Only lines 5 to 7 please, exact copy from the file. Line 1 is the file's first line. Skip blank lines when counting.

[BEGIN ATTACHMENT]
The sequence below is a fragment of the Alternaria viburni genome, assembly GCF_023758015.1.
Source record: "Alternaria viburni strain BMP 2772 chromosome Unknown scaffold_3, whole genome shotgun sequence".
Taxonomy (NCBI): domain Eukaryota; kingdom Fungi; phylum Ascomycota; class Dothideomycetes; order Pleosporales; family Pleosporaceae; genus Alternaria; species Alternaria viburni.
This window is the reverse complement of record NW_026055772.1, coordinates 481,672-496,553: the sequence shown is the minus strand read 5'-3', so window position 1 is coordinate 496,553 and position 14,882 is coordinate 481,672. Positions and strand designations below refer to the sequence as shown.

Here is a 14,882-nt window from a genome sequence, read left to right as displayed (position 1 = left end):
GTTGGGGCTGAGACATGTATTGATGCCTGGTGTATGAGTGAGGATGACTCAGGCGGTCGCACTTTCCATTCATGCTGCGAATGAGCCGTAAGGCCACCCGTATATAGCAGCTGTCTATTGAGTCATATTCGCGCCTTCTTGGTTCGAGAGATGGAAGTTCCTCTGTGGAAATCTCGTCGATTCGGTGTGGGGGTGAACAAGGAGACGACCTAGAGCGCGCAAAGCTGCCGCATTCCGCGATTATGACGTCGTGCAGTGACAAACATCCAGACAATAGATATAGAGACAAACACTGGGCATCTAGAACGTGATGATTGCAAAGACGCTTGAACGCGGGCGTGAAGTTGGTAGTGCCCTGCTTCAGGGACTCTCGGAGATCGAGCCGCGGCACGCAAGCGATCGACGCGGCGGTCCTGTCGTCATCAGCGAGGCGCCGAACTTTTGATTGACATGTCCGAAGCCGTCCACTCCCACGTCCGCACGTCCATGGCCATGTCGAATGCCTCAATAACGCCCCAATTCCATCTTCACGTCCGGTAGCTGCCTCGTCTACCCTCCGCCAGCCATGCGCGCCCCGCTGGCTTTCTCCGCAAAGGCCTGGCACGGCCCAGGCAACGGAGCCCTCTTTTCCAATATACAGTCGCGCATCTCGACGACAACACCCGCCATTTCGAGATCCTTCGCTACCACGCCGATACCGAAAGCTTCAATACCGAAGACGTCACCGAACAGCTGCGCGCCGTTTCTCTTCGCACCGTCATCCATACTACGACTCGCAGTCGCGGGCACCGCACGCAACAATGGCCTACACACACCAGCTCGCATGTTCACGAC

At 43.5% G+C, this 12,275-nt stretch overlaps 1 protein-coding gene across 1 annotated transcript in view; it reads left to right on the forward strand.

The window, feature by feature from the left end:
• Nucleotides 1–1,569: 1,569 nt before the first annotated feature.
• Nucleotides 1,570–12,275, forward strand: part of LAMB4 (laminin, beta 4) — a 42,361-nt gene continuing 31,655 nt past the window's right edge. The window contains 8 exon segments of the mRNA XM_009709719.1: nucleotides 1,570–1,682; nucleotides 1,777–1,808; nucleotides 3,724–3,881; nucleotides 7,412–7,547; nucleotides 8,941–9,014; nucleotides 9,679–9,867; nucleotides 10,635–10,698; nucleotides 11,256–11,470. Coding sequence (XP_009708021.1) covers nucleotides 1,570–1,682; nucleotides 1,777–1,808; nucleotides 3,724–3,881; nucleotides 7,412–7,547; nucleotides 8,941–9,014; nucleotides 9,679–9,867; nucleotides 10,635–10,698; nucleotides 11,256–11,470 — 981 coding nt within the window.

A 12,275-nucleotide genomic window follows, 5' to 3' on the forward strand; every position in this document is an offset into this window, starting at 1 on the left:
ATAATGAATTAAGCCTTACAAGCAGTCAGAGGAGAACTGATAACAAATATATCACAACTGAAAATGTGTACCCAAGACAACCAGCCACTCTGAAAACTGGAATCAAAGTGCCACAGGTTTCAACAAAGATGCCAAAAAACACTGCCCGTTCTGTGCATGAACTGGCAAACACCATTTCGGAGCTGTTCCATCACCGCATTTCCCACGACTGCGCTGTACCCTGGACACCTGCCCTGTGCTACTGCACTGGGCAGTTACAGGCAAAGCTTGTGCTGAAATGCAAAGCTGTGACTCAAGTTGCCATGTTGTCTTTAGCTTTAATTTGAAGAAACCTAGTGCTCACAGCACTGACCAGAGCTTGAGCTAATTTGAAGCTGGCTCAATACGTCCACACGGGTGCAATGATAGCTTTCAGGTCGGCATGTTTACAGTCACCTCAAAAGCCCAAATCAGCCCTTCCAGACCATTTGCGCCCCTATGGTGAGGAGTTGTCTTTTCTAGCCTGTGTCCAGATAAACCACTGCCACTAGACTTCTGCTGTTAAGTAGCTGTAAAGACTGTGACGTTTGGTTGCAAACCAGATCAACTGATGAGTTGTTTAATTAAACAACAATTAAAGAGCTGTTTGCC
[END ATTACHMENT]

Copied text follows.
Here is a 14,882-nt window from a genome sequence, read left to right as displayed (position 1 = left end):
GTTGGGGCTGAGACATGTATTGATGCCTGGTGTATGAGTGAGGATGACTCAGGCGGTCGCACTTTCCATTCATGCTGCGAATGAGCCGTAAGGCCACCCGTATATAGCAGCTGTCTATTGAGTCATATTCGCGCCTTCTTGGTTCGAGAGATGGAAGTTCCTCTGTGGAAATCTCGTCGATTCGGTGTGGGGGTGAACAAGGAGACGACCTAGAGCGCGCAAAGCTGCCGCATTCCGCGATTATGACGTCGTGCAGTGACAAACATCCAGACAATAGATATAGAGACAAACACTGGGCATCTAGAACGTGATGATTGCAAAGACGCTTGAACGCGGGCGTGAAGTTGGTAGTGCCCTGCTTCAGGGACTCTCGGAGATCGAGCCGCGGCACGCAAGCGATCGACGCGGCGGTCCTGTCGTCATCAGCGAGGCGCCGAACTTTTGATTGACATGTCCGAAGCCGTCCACTCCCACGTCCGCACGTCCATGGCCATGTCGAATGCCTCAATAACGCCCCAATTCCATCTTCACGTCCGGTAGCTGCCTCGTCTACCCTCCGCCAGCCATGCGCGCCCCGCTGGCTTTCTCCGCAAAGGCCTGGCACGGCCCAGGCAACGGAGCCCTCTTTTCCAATATACAGTCGCGCATCTCGACGACAACACCCGCCATTTCGAGATCCTTCGCTACCACGCCGATACCGAAAGCTTCAATACCGAAGACGTCACCGAACAGCTGCGCGCCGTTTCTCTTCGCACCGTCATCCATACTACGACTCGCAGTCGCGGGCACCGCACGCAACAATGGCCTACACACACCAGCTCGCATGTTCACGAC

At 43.5% G+C, this 12,275-nt stretch overlaps 1 protein-coding gene across 1 annotated transcript in view; it reads left to right on the forward strand.